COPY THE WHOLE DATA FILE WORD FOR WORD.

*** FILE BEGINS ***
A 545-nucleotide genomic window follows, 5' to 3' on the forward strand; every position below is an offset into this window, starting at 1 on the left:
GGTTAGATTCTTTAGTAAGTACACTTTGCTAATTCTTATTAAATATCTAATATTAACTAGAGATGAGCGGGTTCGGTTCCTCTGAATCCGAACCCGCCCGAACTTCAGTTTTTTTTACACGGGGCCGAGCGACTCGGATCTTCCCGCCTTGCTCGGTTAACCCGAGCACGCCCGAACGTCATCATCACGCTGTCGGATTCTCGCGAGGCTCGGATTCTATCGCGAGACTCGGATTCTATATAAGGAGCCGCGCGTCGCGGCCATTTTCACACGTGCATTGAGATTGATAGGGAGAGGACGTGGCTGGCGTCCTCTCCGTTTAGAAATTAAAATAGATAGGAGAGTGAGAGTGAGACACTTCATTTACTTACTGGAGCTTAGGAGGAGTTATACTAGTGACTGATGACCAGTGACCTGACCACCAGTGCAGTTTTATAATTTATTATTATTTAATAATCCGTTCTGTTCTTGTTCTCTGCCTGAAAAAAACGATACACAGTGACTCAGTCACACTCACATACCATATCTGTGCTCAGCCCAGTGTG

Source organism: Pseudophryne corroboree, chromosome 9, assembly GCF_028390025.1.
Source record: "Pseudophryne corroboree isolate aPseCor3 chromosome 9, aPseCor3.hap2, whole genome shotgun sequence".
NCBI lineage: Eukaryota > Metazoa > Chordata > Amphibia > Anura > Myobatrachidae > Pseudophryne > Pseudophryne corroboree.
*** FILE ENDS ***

A 545-nucleotide genomic window follows, 5' to 3' on the forward strand; every position below is an offset into this window, starting at 1 on the left:
GGTTAGATTCTTTAGTAAGTACACTTTGCTAATTCTTATTAAATATCTAATATTAACTAGAGATGAGCGGGTTCGGTTCCTCTGAATCCGAACCCGCCCGAACTTCAGTTTTTTTTACACGGGGCCGAGCGACTCGGATCTTCCCGCCTTGCTCGGTTAACCCGAGCACGCCCGAACGTCATCATCACGCTGTCGGATTCTCGCGAGGCTCGGATTCTATCGCGAGACTCGGATTCTATATAAGGAGCCGCGCGTCGCGGCCATTTTCACACGTGCATTGAGATTGATAGGGAGAGGACGTGGCTGGCGTCCTCTCCGTTTAGAAATTAAAATAGATAGGAGAGTGAGAGTGAGACACTTCATTTACTTACTGGAGCTTAGGAGGAGTTATACTAGTGACTGATGACCAGTGACCTGACCACCAGTGCAGTTTTATAATTTATTATTATTTAATAATCCGTTCTGTTCTTGTTCTCTGCCTGAAAAAAACGATACACAGTGACTCAGTCACACTCACATACCATATCTGTGCTCAGCCCAGTGTG

Source organism: Pseudophryne corroboree, chromosome 9, assembly GCF_028390025.1.
Source record: "Pseudophryne corroboree isolate aPseCor3 chromosome 9, aPseCor3.hap2, whole genome shotgun sequence".
NCBI lineage: Eukaryota > Metazoa > Chordata > Amphibia > Anura > Myobatrachidae > Pseudophryne > Pseudophryne corroboree.